SALT LAKE CITY — In the title song of Dreamgirls, currently playing at the Capitol Theater, our three leading ladies make us a promise: “We’re your Dreamgirls. We’ll make you happy.” In this touring production, directed and choreographed by Robert Longbottom, they live up to their promise.
The story of Dreamgirls revolves around three women, Deena (Jasmin Richardson), Lorrell (Mary Searcy), and Effie (Charity Dawson) who dream of hitting it big in the 1960’s music industry. From their time playing talent shows at the Apollo Theatre, to singing backup for James “Thunder” Early (Michael Jahlil), to their breakout moment as a group, to the aftermath of stardom, the story follows the ups and downs of their lives, loves and careers.
The bulk of the show’s success lies with the performances of those three leading ladies. The magic of these women lies in their ability to create three, distinct and delightful characters that harmonize beautifully together. Dawson is the clear standout in the group, providing all the sass, passion, and fire that makes Effie such a coveted role. Despite some odd acting direction during the Act One finale, Dawson vocally kills the highly anticipated “And I’m Telling You I’m Not Going,” smartly making the song that has been exquisitely performed by some of the greatest female singers of stage and screen her very own. However, it’s actually during Act Two’s “I’m Changing” where Dawson’s vocal prowess truly shines. And when her voice combines with Richardson’s for the duet of “Listen,” vocal magic happens.
Richardson puts in a fine performance as the beauty turned mega-star Deena, and Searcy, whose character of Lorrell could easily be relegated to a secondary role, has several scene stealing moments (including “Ain’t No Party”). Jahlil also lights up the stage with his over the top, James Brown-esque Early. And his rendition of “Jimmy’s Got Soul” not only highlights Jahlil’s comic abilities, but also gives the live orchestra a chance to truly shine. Sadly Aubrey Poo’s Curtis Taylor Jr., is the one lead who seems out of his element. Obviously cast more for his velvety voice instead of his acting skills, his flat portrayal of Curtis falls short of the smooth, salesman-turned-manager who puts the entire story into motion.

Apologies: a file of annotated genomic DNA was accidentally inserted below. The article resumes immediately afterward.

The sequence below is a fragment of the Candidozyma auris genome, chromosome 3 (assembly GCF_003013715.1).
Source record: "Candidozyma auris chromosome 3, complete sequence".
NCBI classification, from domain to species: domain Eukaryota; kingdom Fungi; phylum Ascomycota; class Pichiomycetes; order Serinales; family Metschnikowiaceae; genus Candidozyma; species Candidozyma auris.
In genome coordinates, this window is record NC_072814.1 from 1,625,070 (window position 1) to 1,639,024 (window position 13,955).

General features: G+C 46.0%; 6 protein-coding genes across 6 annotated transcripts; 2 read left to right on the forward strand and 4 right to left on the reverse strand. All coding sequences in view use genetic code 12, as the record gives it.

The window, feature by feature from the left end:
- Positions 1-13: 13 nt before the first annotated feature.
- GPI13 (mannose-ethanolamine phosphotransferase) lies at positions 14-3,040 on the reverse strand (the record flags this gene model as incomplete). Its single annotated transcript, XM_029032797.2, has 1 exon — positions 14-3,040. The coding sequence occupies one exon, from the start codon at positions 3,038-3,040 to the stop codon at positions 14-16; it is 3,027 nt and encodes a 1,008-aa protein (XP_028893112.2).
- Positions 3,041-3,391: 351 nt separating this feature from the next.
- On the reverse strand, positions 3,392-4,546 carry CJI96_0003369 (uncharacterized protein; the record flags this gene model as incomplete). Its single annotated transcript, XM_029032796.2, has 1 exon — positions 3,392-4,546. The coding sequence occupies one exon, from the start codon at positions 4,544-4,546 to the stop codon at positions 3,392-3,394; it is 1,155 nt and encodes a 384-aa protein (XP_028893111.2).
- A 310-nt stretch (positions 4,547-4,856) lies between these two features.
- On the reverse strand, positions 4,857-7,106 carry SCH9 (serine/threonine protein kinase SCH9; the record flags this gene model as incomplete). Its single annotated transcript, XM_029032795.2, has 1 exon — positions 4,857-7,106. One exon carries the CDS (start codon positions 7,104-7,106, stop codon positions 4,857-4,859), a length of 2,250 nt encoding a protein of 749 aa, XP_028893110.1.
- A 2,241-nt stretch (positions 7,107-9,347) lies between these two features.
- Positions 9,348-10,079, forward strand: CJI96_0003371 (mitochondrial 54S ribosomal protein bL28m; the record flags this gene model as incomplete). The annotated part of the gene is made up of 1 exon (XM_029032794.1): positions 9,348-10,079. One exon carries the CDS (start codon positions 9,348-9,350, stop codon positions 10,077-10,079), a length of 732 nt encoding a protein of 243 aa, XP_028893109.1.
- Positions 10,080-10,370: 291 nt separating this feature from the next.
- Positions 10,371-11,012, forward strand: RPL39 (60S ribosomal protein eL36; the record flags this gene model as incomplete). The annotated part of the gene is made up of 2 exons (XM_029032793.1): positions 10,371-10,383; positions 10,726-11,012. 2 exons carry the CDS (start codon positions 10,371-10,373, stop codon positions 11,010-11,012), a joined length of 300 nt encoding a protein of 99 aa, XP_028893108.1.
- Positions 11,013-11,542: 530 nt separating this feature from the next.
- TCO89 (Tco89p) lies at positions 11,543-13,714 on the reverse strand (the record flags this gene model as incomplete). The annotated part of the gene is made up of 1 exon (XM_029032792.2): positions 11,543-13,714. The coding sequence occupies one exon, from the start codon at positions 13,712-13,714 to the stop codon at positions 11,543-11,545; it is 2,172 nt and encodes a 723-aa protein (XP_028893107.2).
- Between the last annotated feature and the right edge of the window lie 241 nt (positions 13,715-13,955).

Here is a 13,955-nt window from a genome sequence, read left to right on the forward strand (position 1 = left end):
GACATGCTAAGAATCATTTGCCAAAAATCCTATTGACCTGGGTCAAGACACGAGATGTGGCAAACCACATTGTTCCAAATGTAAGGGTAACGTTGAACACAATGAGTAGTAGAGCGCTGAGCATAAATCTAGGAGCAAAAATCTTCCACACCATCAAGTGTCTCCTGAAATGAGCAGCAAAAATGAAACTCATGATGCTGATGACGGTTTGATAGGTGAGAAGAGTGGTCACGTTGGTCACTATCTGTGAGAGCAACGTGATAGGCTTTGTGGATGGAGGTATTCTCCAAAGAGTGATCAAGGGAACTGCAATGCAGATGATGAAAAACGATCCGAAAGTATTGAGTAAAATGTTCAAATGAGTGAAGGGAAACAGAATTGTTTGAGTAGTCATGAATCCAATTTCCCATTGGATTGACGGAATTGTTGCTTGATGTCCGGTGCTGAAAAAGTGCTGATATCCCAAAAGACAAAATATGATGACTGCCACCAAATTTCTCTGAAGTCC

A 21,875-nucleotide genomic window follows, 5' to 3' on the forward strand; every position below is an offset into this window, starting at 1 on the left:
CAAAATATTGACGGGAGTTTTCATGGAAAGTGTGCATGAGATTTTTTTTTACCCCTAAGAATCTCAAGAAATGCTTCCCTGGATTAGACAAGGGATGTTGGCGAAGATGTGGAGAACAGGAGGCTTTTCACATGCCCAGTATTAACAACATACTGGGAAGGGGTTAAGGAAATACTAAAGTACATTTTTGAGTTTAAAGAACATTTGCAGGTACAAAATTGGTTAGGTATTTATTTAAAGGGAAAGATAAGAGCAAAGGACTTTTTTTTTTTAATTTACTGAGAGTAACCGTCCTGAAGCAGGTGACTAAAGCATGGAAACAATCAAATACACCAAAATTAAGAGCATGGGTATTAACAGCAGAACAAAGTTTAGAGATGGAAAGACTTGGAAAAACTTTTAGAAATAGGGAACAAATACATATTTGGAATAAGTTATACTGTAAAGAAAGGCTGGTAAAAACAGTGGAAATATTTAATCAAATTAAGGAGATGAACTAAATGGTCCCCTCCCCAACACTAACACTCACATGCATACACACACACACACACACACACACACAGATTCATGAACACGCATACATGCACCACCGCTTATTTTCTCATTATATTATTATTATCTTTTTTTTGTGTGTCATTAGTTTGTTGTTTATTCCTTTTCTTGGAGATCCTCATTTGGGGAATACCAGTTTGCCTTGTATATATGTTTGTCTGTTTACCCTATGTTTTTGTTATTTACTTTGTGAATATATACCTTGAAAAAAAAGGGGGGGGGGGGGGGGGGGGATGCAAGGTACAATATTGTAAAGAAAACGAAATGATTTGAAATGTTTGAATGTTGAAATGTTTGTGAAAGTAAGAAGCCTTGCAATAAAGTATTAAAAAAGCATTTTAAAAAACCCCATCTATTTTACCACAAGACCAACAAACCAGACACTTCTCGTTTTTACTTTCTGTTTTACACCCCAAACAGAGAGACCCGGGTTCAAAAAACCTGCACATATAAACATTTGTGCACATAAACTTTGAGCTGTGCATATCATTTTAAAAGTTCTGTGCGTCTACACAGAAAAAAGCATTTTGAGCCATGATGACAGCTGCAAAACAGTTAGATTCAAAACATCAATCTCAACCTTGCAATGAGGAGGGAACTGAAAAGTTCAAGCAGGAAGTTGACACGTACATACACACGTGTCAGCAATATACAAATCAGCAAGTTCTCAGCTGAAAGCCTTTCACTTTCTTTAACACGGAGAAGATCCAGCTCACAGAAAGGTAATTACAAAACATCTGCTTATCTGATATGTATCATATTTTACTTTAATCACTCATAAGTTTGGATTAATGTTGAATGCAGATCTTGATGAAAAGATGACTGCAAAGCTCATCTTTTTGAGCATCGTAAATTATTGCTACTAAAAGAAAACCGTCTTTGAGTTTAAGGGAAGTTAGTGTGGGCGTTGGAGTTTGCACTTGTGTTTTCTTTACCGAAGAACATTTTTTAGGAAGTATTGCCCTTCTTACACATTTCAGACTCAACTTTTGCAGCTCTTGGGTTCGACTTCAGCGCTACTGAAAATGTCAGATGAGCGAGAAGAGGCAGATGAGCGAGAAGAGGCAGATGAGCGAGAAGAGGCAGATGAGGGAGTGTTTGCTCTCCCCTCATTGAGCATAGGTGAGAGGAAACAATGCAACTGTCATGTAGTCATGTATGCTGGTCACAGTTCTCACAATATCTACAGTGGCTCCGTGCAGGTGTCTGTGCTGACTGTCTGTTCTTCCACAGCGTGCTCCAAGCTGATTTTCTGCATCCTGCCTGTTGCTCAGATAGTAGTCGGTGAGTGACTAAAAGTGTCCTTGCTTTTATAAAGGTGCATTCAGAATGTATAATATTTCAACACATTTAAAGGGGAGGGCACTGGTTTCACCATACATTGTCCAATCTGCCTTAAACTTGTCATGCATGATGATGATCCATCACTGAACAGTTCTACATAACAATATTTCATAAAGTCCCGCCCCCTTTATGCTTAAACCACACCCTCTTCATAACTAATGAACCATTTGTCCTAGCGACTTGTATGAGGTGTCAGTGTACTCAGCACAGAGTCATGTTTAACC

Longbottom’s directing and choreography are at their strongest when he is creating the show within the show. The opening scene at the Apollo Theatre is a masterful balance between the on- and off-stage worlds that both permeate Dreamgirls. However, the standard set by that first number only accentuates the awkwardness of many of the transitions that followed. Though there are several high-energy and era-evocative numbers throughout the night, the dance highlight is found in Act One’s “Stepping to the Bad Side. “ The movement and dancing are so mesmerizing that it almost covers up the fact the fact that it is one of several moments throughout the night where the script (books and lyrics by Tom Eyen, music by Henry Krieger) doesn’t quite work.
As with Longbottom’s work, both the performances and the technical elements of Dreamgirls shine the brightest in the “concert” moments throughout the show. The company is most comfortable when their characters are standing in the spotlight, a spotlight is masterfully created by lighting designer Ken Billington. Billington crafts an experience through his lights that effectively pulls the audience into the energy and emotion of all the different performance venues throughout the show. With a minimal set (by Robin Wagner) that is designed to allow quick and easy transitions through the multitude of locations throughout the show, Billington’s lights effectively pick up the burden of clarifying “when and where” for the audience.
William Ivey Long’s costumes are fun and colorful, embracing the iconic fashions of the 1960’s and 1970’s. The sheer number of costumes, especially for the ladies, is somewhat staggering, and a shout out must be given to the dressers who labor backstage in order to make sure that everyone gets on stage in the appropriate costume. This is especially true for the change that happens in the Act Two opener, “What Love Can Do.” Seriously. Wow.
And the wigs. Oh, the wigs.
Overall, Dreamgirls is a fun and lively production full of great performances. The highs definitely outnumber the lows, and these Dreamgirls are an act that you won’t want to miss. Though I warn you, you might leave wishing that you had been born with the vocal gift of one of its three leads. I know I did.